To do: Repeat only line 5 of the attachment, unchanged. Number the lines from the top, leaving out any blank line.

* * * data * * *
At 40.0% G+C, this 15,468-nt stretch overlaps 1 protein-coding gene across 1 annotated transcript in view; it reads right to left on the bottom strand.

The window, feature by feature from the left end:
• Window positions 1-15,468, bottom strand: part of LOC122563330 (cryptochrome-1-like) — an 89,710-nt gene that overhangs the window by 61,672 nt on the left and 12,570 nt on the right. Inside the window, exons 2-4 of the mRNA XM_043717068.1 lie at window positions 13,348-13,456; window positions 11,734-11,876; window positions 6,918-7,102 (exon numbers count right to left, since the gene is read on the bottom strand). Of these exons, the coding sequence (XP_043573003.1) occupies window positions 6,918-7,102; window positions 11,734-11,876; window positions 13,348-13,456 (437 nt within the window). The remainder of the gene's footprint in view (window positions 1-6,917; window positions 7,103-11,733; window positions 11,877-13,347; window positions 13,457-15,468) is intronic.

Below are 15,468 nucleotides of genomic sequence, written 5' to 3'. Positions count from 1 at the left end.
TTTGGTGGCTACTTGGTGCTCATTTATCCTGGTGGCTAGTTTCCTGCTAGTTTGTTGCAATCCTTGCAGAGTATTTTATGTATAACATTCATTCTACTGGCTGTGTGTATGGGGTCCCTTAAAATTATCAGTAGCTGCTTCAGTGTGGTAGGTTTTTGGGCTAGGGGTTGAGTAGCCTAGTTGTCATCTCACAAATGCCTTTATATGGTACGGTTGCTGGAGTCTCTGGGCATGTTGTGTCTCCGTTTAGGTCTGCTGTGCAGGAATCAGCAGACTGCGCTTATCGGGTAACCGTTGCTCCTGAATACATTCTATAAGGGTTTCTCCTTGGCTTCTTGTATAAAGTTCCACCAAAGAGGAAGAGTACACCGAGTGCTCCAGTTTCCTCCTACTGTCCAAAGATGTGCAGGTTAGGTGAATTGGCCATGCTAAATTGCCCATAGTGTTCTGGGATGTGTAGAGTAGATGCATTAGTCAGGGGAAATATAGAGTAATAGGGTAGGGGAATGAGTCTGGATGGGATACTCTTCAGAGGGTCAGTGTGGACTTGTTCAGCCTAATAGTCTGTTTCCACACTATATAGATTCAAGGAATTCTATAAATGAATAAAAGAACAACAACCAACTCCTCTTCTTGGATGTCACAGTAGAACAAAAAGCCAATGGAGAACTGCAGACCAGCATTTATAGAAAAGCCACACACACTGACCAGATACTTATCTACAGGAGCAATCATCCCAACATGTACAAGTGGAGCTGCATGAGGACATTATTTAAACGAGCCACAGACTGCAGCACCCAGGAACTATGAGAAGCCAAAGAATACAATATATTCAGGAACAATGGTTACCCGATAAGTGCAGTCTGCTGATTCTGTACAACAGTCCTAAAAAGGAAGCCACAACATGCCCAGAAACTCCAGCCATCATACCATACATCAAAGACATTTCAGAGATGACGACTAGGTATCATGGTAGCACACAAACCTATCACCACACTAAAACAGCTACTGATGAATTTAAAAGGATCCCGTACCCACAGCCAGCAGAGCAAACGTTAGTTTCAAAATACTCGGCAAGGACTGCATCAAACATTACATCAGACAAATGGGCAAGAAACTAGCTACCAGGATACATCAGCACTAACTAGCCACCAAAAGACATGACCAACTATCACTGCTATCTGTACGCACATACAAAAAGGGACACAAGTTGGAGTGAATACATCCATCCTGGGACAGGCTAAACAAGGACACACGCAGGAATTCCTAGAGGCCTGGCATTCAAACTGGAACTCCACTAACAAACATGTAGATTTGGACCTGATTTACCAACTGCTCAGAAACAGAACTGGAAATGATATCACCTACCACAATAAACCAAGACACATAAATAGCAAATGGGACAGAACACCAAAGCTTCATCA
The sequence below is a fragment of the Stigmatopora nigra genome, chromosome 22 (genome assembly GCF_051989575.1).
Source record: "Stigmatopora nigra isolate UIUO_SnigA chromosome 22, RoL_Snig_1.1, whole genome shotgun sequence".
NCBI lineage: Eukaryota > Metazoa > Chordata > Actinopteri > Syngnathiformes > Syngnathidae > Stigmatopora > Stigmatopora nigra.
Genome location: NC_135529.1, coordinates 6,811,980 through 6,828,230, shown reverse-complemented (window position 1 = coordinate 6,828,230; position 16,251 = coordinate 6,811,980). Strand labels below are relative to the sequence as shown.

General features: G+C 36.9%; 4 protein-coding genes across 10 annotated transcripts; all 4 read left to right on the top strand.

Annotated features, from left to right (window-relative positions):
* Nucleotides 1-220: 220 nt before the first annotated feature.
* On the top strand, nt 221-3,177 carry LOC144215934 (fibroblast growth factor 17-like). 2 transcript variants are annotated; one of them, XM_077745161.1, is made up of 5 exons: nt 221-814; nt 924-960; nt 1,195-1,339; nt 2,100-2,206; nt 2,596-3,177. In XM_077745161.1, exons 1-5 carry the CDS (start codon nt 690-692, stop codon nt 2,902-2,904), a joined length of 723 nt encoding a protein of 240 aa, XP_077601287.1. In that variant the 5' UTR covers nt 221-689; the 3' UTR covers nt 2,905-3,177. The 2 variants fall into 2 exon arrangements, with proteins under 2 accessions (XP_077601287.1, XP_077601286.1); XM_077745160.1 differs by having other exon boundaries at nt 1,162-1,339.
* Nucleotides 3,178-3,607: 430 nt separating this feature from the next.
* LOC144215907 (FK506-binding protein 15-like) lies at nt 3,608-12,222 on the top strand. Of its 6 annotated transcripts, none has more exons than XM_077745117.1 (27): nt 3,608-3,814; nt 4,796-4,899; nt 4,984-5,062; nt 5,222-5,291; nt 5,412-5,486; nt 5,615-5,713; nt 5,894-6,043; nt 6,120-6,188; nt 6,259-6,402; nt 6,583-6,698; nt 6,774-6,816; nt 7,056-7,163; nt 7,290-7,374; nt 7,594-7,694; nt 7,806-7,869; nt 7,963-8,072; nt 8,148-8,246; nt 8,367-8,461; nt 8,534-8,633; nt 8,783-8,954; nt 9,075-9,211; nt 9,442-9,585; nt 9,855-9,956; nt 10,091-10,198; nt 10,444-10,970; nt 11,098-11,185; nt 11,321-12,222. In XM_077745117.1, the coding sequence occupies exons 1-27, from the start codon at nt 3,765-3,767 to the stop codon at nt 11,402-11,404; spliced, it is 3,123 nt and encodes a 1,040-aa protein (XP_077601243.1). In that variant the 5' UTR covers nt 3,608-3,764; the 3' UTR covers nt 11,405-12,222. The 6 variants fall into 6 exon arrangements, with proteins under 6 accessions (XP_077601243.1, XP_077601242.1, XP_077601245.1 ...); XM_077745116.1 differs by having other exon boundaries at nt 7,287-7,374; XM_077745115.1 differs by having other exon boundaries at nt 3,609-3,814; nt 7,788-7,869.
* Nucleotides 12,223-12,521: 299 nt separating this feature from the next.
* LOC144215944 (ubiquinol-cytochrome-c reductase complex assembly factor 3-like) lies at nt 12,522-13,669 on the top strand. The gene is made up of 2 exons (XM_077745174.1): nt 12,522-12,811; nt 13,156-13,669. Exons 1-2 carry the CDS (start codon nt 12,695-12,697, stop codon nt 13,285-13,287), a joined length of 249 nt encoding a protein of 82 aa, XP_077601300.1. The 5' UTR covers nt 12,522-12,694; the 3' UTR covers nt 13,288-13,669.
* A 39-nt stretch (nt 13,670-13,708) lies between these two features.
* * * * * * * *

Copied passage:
TTTGGTGGCTACTTGGTGCTCATTTATCCTGGTGGCTAGTTTCCTGCTAGTTTGTTGCAATCCTTGCAGAGTATTTTATGTATAACATTCATTCTACTGGCTGTGTGTATGGGGTCCCTTAAAATTATCAGTAGCTGCTTCAGTGTGGTAGGTTTTTGGGCTAGGGGTTGAGTAGCCTAGTTGTCATCTCACAAATGCCTTTATATGGTACGGTTGCTGGAGTCTCTGGGCATGTTGTGTCTCCGTTTAGGTCTGCTGTGCAGGAATCAGCAGACTGCGCTTATCGGGTAACCGTTGCTCCTGAATACATTCTATAAGGGTTTCTCCTTGGCTTCTTGTATAAAGTTCCACCAAAGAGGAAGAGTACACCGAGTGCTCCAGTTTCCTCCTACTGTCCAAAGATGTGCAGGTTAGGTGAATTGGCCATGCTAAATTGCCCATAGTGTTCTGGGATGTGTAGAGTAGATGCATTAGTCAGGGGAAATATAGAGTAATAGGGTAGGGGAATGAGTCTGGATGGGATACTCTTCAGAGGGTCAGTGTGGACTTGTTCAGCCTAATAGTCTGTTTCCACACTATATAGATTCAAGGAATTCTATAAATGAATAAAAGAACAACAACCAACTCCTCTTCTTGGATGTCACAGTAGAACAAAAAGCCAATGGAGAACTGCAGACCAGCATTTATAGAAAAGCCACACACACTGACCAGATACTTATCTACAGGAGCAATCATCCCAACATGTACAAGTGGAGCTGCATGAGGACATTATTTAAACGAGCCACAGACTGCAGCACCCAGGAACTATGAGAAGCCAAAGAATACAATATATTCAGGAACAATGGTTACCCGATAAGTGCAGTCTGCTGATTCTGTACAACAGTCCTAAAAAGGAAGCCACAACATGCCCAGAAACTCCAGCCATCATACCATACATCAAAGACATTTCAGAGATGACGACTAGGTATCATGGTAGCACACAAACCTATCACCACACTAAAACAGCTACTGATGAATTTAAAAGGATCCCGTACCCACAGCCAGCAGAGCAAACGTTAGTTTCAAAATACTCGGCAAGGACTGCATCAAACATTACATCAGACAAATGGGCAAGAAACTAGCTACCAGGATACATCAGCACTAACTAGCCACCAAAAGACATGACCAACTATCACTGCTATCTGTACGCACATACAAAAAGGGACACAAGTTGGAGTGAATACATCCATCCTGGGACAGGCTAAACAAGGACACACGCAGGAATTCCTAGAGGCCTGGCATTCAAACTGGAACTCCACTAACAAACATGTAGATTTGGACCTGATTTACCAACTGCTCAGAAACAGAACTGGAAATGATATCACCTACCACAATAAACCAAGACACATAAATAGCAAATGGGACAGAACACCAAAGCTTCATCA